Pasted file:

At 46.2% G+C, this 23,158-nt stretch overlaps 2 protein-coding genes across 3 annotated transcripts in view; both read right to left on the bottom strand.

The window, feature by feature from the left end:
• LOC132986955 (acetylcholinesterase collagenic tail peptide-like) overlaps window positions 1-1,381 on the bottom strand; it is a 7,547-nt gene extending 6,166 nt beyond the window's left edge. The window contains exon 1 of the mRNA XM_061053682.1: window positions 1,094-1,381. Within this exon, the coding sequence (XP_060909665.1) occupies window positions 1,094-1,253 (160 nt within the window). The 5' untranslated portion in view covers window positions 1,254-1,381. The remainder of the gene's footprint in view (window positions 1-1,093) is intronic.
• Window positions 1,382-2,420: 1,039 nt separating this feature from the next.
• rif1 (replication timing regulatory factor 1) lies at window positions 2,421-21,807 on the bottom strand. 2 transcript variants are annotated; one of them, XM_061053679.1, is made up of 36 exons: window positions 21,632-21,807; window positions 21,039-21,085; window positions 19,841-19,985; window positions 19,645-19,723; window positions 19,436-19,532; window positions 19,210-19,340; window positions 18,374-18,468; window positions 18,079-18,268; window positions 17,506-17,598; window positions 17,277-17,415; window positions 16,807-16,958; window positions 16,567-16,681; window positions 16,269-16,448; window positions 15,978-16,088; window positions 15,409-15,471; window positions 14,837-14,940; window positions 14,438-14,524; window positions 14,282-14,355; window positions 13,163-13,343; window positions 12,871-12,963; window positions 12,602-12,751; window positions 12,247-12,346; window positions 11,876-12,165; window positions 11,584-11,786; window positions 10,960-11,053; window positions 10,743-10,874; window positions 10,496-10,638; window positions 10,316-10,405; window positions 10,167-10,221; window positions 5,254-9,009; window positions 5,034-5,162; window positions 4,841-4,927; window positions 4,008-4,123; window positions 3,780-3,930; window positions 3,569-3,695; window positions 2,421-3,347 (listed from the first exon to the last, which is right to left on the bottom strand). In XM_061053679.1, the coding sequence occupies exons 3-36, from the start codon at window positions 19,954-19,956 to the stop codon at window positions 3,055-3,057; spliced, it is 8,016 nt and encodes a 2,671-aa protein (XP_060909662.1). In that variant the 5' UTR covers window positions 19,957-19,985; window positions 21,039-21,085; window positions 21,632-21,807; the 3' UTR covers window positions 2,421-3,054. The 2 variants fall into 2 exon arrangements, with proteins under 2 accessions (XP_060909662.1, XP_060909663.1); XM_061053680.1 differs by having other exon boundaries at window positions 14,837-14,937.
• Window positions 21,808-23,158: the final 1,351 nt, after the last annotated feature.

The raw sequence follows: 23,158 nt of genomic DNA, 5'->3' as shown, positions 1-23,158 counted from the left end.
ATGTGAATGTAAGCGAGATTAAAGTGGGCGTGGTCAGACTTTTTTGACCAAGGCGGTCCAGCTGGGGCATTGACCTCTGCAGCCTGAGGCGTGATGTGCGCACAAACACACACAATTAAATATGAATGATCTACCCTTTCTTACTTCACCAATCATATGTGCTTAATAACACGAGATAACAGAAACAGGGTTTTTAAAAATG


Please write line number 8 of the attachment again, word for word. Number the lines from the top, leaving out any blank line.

ATGTGAATGTAAGCGAGATTAAAGTGGGCGTGGTCAGACTTTTTTGACCAAGGCGGTCCAGCTGGGGCATTGACCTCTGCAGCCTGAGGCGTGATGTGCGCACAAACACACACAATTAAATATGAATGATCTACCCTTTCTTACTTCACCAATCATATGTGCTTAATAACACGAGATAACAGAAACAGGGTTTTTAAAAATG